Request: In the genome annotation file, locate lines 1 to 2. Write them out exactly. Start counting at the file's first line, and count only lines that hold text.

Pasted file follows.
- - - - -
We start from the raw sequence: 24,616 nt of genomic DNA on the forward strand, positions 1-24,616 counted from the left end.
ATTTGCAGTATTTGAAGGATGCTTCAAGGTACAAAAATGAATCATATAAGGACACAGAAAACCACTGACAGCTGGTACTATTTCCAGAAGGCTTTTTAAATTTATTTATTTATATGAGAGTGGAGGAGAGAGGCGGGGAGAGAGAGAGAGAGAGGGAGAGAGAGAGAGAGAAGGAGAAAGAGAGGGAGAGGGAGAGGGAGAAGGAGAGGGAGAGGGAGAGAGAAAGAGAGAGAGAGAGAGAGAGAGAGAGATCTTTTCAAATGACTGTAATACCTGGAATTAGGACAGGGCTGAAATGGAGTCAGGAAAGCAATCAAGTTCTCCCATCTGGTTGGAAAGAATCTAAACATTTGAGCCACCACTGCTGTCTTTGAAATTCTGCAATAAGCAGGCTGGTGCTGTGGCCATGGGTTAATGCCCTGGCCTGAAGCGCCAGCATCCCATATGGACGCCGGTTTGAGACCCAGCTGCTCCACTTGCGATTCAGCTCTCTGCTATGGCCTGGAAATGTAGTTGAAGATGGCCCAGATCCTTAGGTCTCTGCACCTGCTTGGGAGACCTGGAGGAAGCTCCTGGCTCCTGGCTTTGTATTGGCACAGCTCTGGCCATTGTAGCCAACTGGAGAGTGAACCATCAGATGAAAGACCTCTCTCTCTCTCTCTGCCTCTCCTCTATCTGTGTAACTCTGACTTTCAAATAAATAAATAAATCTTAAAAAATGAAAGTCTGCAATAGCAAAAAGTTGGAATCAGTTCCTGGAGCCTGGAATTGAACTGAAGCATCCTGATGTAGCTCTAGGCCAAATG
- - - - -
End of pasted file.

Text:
We start from the raw sequence: 24,616 nt of genomic DNA on the forward strand, positions 1-24,616 counted from the left end.
ATTTGCAGTATTTGAAGGATGCTTCAAGGTACAAAAATGAATCATATAAGGACACAGAAAACCACTGACAGCTGGTACTATTTCCAGAAGGCTTTTTAAATTTATTTATTTATATGAGAGTGGAGGAGAGAGGCGGGGAGAGAGAGAGAGAGAGGGAGAGAGAGAGAGAGAAGGAGAAAGAGAGGGAGAGGGAGAGGGAGAAGGAGAGGGAGAGGGAGAGAGAAAGAGAGAGAGAGAGAGAGAGAGAGAGATCTTTTCAAATGACTGTAATACCTGGAATTAGGACAGGGCTGAAATGGAGTCAGGAAAGCAATCAAGTTCTCCCATCTGGTTGGAAAGAATCTAAACATTTGAGCCACCACTGCTGTCTTTGAAATTCTGCAATAAGCAGGCTGGTGCTGTGGCCATGGGTTAATGCCCTGGCCTGAAGCGCCAGCATCCCATATGGACGCCGGTTTGAGACCCAGCTGCTCCACTTGCGATTCAGCTCTCTGCTATGGCCTGGAAATGTAGTTGAAGATGGCCCAGATCCTTAGGTCTCTGCACCTGCTTGGGAGACCTGGAGGAAGCTCCTGGCTCCTGGCTTTGTATTGGCACAGCTCTGGCCATTGTAGCCAACTGGAGAGTGAACCATCAGATGAAAGACCTCTCTCTCTCTCTCTGCCTCTCCTCTATCTGTGTAACTCTGACTTTCAAATAAATAAATAAATCTTAAAAAATGAAAGTCTGCAATAGCAAAAAGTTGGAATCAGTTCCTGGAGCCTGGAATTGAACTGAAGCATCCTGATGTAGCTCTAGGCCAAATG